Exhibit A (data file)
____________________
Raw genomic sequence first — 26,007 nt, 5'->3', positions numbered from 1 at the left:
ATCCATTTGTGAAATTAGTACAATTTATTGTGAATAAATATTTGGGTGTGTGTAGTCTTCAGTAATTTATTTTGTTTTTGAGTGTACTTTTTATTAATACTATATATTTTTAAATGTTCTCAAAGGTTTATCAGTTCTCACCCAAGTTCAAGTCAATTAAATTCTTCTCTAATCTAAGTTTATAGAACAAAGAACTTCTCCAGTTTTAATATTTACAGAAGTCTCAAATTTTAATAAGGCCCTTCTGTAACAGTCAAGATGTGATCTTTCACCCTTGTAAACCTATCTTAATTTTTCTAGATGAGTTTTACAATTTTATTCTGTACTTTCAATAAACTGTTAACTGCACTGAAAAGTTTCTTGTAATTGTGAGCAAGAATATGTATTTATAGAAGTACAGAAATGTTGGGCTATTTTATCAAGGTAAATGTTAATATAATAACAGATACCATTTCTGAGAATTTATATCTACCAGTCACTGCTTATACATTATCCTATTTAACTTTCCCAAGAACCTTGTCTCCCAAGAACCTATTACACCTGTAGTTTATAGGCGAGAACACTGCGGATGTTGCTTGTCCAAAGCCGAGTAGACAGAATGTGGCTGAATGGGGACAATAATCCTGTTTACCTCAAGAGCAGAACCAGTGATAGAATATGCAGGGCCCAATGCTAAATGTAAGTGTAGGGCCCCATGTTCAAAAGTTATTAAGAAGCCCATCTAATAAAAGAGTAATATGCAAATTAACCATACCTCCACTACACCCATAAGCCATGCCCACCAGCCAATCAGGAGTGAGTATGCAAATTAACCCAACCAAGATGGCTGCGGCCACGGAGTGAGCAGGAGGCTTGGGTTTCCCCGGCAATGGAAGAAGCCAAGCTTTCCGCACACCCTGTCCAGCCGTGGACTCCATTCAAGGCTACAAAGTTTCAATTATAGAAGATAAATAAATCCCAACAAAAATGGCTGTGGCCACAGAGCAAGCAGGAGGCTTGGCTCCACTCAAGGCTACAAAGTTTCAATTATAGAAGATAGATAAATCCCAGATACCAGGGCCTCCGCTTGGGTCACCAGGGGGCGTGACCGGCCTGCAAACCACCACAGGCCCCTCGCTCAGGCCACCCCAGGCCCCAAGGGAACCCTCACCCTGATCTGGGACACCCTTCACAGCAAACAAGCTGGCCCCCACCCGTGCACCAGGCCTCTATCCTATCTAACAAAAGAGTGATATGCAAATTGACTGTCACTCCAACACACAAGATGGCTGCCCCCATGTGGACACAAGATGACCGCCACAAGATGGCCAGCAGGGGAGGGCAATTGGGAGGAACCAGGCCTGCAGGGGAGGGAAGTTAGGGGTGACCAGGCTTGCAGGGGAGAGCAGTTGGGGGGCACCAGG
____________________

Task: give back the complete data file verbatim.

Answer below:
Raw genomic sequence first — 26,007 nt, 5'->3', positions numbered from 1 at the left:
ATCCATTTGTGAAATTAGTACAATTTATTGTGAATAAATATTTGGGTGTGTGTAGTCTTCAGTAATTTATTTTGTTTTTGAGTGTACTTTTTATTAATACTATATATTTTTAAATGTTCTCAAAGGTTTATCAGTTCTCACCCAAGTTCAAGTCAATTAAATTCTTCTCTAATCTAAGTTTATAGAACAAAGAACTTCTCCAGTTTTAATATTTACAGAAGTCTCAAATTTTAATAAGGCCCTTCTGTAACAGTCAAGATGTGATCTTTCACCCTTGTAAACCTATCTTAATTTTTCTAGATGAGTTTTACAATTTTATTCTGTACTTTCAATAAACTGTTAACTGCACTGAAAAGTTTCTTGTAATTGTGAGCAAGAATATGTATTTATAGAAGTACAGAAATGTTGGGCTATTTTATCAAGGTAAATGTTAATATAATAACAGATACCATTTCTGAGAATTTATATCTACCAGTCACTGCTTATACATTATCCTATTTAACTTTCCCAAGAACCTTGTCTCCCAAGAACCTATTACACCTGTAGTTTATAGGCGAGAACACTGCGGATGTTGCTTGTCCAAAGCCGAGTAGACAGAATGTGGCTGAATGGGGACAATAATCCTGTTTACCTCAAGAGCAGAACCAGTGATAGAATATGCAGGGCCCAATGCTAAATGTAAGTGTAGGGCCCCATGTTCAAAAGTTATTAAGAAGCCCATCTAATAAAAGAGTAATATGCAAATTAACCATACCTCCACTACACCCATAAGCCATGCCCACCAGCCAATCAGGAGTGAGTATGCAAATTAACCCAACCAAGATGGCTGCGGCCACGGAGTGAGCAGGAGGCTTGGGTTTCCCCGGCAATGGAAGAAGCCAAGCTTTCCGCACACCCTGTCCAGCCGTGGACTCCATTCAAGGCTACAAAGTTTCAATTATAGAAGATAAATAAATCCCAACAAAAATGGCTGTGGCCACAGAGCAAGCAGGAGGCTTGGCTCCACTCAAGGCTACAAAGTTTCAATTATAGAAGATAGATAAATCCCAGATACCAGGGCCTCCGCTTGGGTCACCAGGGGGCGTGACCGGCCTGCAAACCACCACAGGCCCCTCGCTCAGGCCACCCCAGGCCCCAAGGGAACCCTCACCCTGATCTGGGACACCCTTCACAGCAAACAAGCTGGCCCCCACCCGTGCACCAGGCCTCTATCCTATCTAACAAAAGAGTGATATGCAAATTGACTGTCACTCCAACACACAAGATGGCTGCCCCCATGTGGACACAAGATGACCGCCACAAGATGGCCAGCAGGGGAGGGCAATTGGGAGGAACCAGGCCTGCAGGGGAGGGAAGTTAGGGGTGACCAGGCTTGCAGGGGAGAGCAGTTGGGGGGCACCAGG